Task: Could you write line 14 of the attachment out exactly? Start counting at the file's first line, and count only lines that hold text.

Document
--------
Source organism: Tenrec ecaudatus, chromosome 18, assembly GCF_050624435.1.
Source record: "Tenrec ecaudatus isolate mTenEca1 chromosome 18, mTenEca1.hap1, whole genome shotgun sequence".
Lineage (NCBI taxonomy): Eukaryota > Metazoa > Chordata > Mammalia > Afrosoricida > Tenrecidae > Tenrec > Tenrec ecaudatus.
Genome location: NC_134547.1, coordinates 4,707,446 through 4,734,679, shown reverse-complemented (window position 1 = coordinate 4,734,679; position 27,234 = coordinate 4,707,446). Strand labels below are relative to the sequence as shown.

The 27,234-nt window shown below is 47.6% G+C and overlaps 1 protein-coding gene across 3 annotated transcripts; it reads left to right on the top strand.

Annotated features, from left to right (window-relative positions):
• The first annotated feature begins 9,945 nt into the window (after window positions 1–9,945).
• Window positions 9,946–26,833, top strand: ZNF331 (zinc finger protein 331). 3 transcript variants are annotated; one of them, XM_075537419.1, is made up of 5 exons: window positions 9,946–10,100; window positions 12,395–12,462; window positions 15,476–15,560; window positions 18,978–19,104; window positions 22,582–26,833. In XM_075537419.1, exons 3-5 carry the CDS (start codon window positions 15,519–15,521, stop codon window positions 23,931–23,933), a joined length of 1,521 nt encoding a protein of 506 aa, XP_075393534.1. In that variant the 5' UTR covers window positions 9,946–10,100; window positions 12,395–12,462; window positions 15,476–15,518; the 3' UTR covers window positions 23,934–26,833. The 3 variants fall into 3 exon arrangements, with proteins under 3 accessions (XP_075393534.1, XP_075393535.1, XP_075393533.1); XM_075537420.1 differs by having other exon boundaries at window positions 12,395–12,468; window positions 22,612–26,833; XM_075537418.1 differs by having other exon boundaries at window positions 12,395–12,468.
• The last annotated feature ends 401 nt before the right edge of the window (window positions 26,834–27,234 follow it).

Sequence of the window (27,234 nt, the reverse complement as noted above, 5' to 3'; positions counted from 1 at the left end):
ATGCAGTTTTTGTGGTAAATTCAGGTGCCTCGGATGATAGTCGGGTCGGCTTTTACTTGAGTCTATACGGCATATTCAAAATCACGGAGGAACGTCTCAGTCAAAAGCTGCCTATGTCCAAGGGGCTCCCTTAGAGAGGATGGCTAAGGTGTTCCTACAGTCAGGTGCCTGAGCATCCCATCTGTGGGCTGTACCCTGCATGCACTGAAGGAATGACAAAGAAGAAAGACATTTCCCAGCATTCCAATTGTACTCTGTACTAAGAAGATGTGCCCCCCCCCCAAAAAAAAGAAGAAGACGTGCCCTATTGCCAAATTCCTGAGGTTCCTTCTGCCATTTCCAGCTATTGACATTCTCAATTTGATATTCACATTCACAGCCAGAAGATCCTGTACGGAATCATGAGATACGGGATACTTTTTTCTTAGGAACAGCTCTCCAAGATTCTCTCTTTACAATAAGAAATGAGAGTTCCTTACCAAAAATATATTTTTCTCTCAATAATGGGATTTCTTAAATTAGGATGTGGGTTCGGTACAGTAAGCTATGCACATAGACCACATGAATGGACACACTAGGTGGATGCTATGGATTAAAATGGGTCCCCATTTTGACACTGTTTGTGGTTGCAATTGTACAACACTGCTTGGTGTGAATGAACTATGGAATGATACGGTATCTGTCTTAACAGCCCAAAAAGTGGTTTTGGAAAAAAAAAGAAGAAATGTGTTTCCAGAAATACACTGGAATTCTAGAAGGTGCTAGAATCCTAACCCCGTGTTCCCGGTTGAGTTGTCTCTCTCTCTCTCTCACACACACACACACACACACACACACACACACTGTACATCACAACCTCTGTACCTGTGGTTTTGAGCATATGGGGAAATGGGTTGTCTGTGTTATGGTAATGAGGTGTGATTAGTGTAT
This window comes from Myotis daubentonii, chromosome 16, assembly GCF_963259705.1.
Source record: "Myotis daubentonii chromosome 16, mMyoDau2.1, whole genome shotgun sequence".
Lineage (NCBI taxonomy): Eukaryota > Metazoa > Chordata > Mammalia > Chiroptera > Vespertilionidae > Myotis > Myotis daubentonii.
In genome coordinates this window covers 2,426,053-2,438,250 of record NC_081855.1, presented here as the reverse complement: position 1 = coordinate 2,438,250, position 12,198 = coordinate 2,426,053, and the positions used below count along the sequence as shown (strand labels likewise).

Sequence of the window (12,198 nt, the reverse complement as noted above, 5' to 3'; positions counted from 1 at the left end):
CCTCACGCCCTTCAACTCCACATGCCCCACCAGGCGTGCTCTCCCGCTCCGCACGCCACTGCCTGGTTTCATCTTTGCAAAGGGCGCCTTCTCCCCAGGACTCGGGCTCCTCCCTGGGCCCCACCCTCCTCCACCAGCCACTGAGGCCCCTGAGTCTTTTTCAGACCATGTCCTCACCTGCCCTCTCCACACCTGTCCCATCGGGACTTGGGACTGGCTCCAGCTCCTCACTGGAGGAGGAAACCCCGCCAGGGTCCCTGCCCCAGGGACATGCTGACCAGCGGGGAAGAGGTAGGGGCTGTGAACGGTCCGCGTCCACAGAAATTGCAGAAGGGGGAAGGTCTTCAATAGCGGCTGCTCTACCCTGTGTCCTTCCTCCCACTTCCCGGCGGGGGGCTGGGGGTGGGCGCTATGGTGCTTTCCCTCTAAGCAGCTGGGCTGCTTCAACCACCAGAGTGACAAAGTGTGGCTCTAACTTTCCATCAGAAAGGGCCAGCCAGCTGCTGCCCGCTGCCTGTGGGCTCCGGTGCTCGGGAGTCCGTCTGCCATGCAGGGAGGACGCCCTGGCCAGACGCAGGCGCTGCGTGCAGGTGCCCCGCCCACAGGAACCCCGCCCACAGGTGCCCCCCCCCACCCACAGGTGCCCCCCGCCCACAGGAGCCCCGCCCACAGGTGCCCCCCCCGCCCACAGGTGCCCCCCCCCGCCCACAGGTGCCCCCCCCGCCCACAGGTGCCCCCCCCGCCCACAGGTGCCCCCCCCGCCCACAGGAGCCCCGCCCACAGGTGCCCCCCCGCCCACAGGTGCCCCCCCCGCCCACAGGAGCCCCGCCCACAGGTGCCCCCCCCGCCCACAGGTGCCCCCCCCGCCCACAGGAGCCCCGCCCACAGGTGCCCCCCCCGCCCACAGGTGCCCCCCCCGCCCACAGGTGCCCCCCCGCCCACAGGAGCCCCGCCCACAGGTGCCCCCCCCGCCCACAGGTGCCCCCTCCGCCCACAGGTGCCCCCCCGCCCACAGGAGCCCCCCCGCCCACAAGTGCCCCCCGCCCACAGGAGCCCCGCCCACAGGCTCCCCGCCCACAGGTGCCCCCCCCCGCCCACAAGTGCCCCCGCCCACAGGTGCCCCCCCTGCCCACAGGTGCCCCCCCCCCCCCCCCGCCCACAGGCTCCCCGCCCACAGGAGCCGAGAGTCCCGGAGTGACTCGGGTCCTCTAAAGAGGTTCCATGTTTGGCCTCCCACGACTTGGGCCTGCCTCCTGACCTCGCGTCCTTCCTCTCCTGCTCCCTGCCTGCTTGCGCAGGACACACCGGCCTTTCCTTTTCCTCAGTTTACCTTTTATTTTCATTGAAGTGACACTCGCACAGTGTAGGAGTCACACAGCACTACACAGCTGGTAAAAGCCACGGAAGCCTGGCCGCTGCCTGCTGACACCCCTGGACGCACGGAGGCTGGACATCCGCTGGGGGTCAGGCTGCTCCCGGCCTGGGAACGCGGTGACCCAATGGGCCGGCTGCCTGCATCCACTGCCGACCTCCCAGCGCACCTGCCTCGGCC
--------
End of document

Lineage (NCBI taxonomy): Eukaryota > Metazoa > Chordata > Mammalia > Chiroptera > Vespertilionidae > Myotis > Myotis daubentonii.